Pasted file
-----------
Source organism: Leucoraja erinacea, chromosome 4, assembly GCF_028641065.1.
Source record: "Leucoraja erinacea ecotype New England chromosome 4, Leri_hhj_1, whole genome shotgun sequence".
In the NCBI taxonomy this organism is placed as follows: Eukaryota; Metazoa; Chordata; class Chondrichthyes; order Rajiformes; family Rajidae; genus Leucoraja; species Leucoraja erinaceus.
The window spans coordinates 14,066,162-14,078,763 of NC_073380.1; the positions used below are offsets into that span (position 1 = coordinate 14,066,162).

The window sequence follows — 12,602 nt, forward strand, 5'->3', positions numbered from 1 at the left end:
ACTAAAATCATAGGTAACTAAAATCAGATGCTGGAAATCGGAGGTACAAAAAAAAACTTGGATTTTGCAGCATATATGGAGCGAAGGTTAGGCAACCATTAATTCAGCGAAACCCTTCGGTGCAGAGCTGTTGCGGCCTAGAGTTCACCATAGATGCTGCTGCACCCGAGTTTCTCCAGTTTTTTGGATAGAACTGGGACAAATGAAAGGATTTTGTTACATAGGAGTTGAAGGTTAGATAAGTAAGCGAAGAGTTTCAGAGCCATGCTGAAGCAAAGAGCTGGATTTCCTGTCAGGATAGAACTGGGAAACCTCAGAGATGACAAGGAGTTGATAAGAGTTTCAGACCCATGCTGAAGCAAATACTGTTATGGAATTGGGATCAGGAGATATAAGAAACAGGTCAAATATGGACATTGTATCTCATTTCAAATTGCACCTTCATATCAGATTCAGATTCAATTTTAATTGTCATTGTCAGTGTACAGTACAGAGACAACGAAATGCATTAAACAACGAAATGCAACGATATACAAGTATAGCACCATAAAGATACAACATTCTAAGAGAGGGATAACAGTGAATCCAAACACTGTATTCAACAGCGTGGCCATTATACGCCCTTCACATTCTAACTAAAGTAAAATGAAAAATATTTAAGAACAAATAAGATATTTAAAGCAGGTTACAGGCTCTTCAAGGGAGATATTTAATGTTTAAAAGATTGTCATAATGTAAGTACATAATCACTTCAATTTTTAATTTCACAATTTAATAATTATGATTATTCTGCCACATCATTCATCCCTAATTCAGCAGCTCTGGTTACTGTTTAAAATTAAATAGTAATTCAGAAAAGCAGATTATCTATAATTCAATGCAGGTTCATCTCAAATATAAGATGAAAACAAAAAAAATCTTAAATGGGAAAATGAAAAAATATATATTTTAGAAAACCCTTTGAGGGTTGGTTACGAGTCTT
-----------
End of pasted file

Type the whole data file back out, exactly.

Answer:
Source organism: Leucoraja erinacea, chromosome 4, assembly GCF_028641065.1.
Source record: "Leucoraja erinacea ecotype New England chromosome 4, Leri_hhj_1, whole genome shotgun sequence".
In the NCBI taxonomy this organism is placed as follows: Eukaryota; Metazoa; Chordata; class Chondrichthyes; order Rajiformes; family Rajidae; genus Leucoraja; species Leucoraja erinaceus.
The window spans coordinates 14,066,162-14,078,763 of NC_073380.1; the positions used below are offsets into that span (position 1 = coordinate 14,066,162).

The window sequence follows — 12,602 nt, forward strand, 5'->3', positions numbered from 1 at the left end:
ACTAAAATCATAGGTAACTAAAATCAGATGCTGGAAATCGGAGGTACAAAAAAAAACTTGGATTTTGCAGCATATATGGAGCGAAGGTTAGGCAACCATTAATTCAGCGAAACCCTTCGGTGCAGAGCTGTTGCGGCCTAGAGTTCACCATAGATGCTGCTGCACCCGAGTTTCTCCAGTTTTTTGGATAGAACTGGGACAAATGAAAGGATTTTGTTACATAGGAGTTGAAGGTTAGATAAGTAAGCGAAGAGTTTCAGAGCCATGCTGAAGCAAAGAGCTGGATTTCCTGTCAGGATAGAACTGGGAAACCTCAGAGATGACAAGGAGTTGATAAGAGTTTCAGACCCATGCTGAAGCAAATACTGTTATGGAATTGGGATCAGGAGATATAAGAAACAGGTCAAATATGGACATTGTATCTCATTTCAAATTGCACCTTCATATCAGATTCAGATTCAATTTTAATTGTCATTGTCAGTGTACAGTACAGAGACAACGAAATGCATTAAACAACGAAATGCAACGATATACAAGTATAGCACCATAAAGATACAACATTCTAAGAGAGGGATAACAGTGAATCCAAACACTGTATTCAACAGCGTGGCCATTATACGCCCTTCACATTCTAACTAAAGTAAAATGAAAAATATTTAAGAACAAATAAGATATTTAAAGCAGGTTACAGGCTCTTCAAGGGAGATATTTAATGTTTAAAAGATTGTCATAATGTAAGTACATAATCACTTCAATTTTTAATTTCACAATTTAATAATTATGATTATTCTGCCACATCATTCATCCCTAATTCAGCAGCTCTGGTTACTGTTTAAAATTAAATAGTAATTCAGAAAAGCAGATTATCTATAATTCAATGCAGGTTCATCTCAAATATAAGATGAAAACAAAAAAAATCTTAAATGGGAAAATGAAAAAATATATATTTTAGAAAACCCTTTGAGGGTTGGTTACGAGTCTT